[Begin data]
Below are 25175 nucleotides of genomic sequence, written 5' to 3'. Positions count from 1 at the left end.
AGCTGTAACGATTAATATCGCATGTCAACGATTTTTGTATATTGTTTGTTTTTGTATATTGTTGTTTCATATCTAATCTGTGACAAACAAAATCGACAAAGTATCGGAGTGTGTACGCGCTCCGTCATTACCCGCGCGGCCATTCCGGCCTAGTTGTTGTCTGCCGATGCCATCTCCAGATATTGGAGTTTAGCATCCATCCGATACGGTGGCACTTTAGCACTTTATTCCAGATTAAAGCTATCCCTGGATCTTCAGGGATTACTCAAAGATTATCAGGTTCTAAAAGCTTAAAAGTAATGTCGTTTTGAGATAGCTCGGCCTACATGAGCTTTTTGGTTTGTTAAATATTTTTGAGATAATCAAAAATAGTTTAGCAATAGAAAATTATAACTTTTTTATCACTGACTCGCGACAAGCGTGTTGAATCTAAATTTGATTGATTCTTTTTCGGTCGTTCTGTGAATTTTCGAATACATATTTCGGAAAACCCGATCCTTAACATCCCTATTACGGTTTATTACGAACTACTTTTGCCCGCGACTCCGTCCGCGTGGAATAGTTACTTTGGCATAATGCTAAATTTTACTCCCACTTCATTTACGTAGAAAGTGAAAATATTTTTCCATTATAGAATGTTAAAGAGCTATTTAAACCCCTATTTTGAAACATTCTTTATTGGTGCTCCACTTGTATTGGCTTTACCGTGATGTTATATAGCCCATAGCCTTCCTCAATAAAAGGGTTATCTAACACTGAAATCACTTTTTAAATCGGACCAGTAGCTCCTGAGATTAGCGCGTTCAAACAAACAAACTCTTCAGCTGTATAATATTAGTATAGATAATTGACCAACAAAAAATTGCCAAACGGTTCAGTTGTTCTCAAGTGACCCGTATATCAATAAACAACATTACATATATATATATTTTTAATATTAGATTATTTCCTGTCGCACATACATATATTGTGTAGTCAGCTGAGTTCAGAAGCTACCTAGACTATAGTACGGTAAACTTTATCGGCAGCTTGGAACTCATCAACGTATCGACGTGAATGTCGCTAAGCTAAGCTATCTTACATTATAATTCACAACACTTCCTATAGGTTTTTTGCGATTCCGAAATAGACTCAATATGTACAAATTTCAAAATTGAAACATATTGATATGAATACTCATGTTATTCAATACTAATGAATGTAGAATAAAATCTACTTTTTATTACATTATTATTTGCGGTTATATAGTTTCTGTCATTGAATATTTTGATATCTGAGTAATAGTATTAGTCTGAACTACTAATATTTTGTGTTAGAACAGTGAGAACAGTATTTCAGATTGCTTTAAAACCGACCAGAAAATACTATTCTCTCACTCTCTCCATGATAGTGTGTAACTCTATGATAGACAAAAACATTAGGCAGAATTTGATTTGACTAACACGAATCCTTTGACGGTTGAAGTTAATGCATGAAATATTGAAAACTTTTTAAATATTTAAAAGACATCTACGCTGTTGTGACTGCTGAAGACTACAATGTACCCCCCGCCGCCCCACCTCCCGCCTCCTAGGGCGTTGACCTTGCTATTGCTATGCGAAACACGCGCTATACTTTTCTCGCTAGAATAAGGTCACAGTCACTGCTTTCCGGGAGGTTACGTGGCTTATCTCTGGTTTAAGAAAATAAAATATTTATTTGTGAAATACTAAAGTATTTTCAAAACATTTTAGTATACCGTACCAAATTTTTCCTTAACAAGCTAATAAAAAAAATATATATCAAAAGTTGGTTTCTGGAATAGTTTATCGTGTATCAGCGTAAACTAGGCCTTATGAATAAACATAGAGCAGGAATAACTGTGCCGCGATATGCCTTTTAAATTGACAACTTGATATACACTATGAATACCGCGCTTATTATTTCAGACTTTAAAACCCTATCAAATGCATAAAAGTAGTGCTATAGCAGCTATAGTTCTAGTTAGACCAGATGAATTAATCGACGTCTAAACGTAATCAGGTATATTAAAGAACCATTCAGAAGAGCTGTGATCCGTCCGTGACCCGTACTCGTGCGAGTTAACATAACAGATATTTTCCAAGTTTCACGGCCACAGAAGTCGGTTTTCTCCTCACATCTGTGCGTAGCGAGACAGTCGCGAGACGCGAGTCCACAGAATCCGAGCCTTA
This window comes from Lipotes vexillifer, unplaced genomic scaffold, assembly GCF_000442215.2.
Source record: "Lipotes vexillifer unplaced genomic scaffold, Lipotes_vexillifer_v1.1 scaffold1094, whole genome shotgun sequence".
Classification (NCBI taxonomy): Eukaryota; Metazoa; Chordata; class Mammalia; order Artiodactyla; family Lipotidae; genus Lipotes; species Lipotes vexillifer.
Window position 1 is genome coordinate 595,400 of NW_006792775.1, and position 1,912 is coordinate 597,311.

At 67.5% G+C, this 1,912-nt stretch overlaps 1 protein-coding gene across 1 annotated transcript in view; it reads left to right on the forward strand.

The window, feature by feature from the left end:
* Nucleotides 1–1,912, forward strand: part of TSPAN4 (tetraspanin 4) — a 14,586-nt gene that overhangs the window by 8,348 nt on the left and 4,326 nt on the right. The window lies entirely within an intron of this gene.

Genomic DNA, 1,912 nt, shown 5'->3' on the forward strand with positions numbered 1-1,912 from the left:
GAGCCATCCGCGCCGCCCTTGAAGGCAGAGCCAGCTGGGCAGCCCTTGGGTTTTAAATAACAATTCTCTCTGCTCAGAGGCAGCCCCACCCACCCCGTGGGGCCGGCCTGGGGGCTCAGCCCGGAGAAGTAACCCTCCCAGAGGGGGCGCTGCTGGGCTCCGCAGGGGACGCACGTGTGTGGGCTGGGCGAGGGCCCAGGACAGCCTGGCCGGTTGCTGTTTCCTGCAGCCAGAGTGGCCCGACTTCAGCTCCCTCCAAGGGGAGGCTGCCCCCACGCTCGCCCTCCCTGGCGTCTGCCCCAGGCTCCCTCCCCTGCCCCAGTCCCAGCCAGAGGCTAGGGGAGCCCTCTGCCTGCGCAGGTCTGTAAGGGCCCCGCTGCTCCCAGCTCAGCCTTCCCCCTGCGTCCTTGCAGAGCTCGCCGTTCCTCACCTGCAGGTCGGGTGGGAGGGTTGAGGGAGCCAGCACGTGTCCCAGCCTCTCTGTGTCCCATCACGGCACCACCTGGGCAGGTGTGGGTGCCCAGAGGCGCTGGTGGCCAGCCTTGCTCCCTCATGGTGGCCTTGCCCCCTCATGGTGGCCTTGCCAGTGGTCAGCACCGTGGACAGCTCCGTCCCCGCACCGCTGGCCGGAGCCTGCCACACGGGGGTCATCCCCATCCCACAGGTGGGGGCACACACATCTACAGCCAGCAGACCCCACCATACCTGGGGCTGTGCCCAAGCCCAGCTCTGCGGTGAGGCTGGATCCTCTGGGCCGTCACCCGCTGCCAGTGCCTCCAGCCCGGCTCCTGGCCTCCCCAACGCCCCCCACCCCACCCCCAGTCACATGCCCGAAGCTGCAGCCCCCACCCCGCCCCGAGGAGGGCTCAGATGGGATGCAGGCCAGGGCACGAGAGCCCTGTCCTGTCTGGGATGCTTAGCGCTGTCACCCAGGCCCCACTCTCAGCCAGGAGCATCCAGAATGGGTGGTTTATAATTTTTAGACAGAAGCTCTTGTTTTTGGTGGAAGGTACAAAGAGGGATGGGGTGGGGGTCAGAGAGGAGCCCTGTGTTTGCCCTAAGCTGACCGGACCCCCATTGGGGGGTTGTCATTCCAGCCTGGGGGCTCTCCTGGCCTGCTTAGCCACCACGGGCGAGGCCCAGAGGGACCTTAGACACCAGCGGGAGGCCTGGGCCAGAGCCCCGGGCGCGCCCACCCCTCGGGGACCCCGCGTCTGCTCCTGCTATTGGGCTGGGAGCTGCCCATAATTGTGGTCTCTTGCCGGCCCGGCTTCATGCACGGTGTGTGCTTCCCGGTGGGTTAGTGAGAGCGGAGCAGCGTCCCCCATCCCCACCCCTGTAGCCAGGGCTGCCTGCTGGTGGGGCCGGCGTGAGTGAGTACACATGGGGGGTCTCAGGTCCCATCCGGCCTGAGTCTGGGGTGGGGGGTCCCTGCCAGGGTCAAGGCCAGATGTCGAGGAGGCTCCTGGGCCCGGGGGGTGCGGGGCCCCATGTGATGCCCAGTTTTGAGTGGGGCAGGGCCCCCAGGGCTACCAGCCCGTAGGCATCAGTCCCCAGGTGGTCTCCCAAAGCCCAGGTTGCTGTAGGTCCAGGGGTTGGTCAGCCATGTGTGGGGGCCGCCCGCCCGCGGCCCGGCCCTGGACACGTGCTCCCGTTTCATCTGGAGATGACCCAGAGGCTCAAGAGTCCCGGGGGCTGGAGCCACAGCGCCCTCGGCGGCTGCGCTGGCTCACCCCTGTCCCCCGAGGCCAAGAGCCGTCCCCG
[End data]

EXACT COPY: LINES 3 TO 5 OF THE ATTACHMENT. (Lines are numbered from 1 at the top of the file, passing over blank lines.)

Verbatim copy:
This window comes from Lipotes vexillifer, unplaced genomic scaffold, assembly GCF_000442215.2.
Source record: "Lipotes vexillifer unplaced genomic scaffold, Lipotes_vexillifer_v1.1 scaffold1094, whole genome shotgun sequence".
Classification (NCBI taxonomy): Eukaryota; Metazoa; Chordata; class Mammalia; order Artiodactyla; family Lipotidae; genus Lipotes; species Lipotes vexillifer.